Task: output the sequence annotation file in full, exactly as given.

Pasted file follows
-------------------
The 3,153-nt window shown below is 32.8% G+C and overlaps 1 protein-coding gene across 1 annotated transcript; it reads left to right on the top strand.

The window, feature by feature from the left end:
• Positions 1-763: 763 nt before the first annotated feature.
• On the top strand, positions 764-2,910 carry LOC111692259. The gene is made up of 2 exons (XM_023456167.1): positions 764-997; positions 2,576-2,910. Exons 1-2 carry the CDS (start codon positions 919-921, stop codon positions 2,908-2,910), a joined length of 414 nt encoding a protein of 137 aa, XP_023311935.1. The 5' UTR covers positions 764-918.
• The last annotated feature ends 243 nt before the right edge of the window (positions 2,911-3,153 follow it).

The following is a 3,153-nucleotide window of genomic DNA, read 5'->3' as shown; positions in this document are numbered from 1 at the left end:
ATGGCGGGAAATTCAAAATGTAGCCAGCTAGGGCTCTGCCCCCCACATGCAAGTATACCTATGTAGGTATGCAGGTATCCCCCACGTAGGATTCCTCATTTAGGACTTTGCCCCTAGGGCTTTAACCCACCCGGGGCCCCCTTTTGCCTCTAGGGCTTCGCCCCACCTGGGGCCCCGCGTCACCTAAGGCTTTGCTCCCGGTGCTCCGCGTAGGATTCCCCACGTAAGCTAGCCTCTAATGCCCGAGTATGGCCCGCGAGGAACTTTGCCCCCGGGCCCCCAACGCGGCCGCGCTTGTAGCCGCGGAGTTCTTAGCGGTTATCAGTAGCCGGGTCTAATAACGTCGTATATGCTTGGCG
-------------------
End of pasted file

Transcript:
The 3,153-nt window shown below is 32.8% G+C and overlaps 1 protein-coding gene across 1 annotated transcript; it reads left to right on the top strand.

The window, feature by feature from the left end:
• Positions 1-763: 763 nt before the first annotated feature.
• On the top strand, positions 764-2,910 carry LOC111692259. The gene is made up of 2 exons (XM_023456167.1): positions 764-997; positions 2,576-2,910. Exons 1-2 carry the CDS (start codon positions 919-921, stop codon positions 2,908-2,910), a joined length of 414 nt encoding a protein of 137 aa, XP_023311935.1. The 5' UTR covers positions 764-918.
• The last annotated feature ends 243 nt before the right edge of the window (positions 2,911-3,153 follow it).

The following is a 3,153-nucleotide window of genomic DNA, read 5'->3' as shown; positions in this document are numbered from 1 at the left end:
ATGGCGGGAAATTCAAAATGTAGCCAGCTAGGGCTCTGCCCCCCACATGCAAGTATACCTATGTAGGTATGCAGGTATCCCCCACGTAGGATTCCTCATTTAGGACTTTGCCCCTAGGGCTTTAACCCACCCGGGGCCCCCTTTTGCCTCTAGGGCTTCGCCCCACCTGGGGCCCCGCGTCACCTAAGGCTTTGCTCCCGGTGCTCCGCGTAGGATTCCCCACGTAAGCTAGCCTCTAATGCCCGAGTATGGCCCGCGAGGAACTTTGCCCCCGGGCCCCCAACGCGGCCGCGCTTGTAGCCGCGGAGTTCTTAGCGGTTATCAGTAGCCGGGTCTAATAACGTCGTATATGCTTGGCG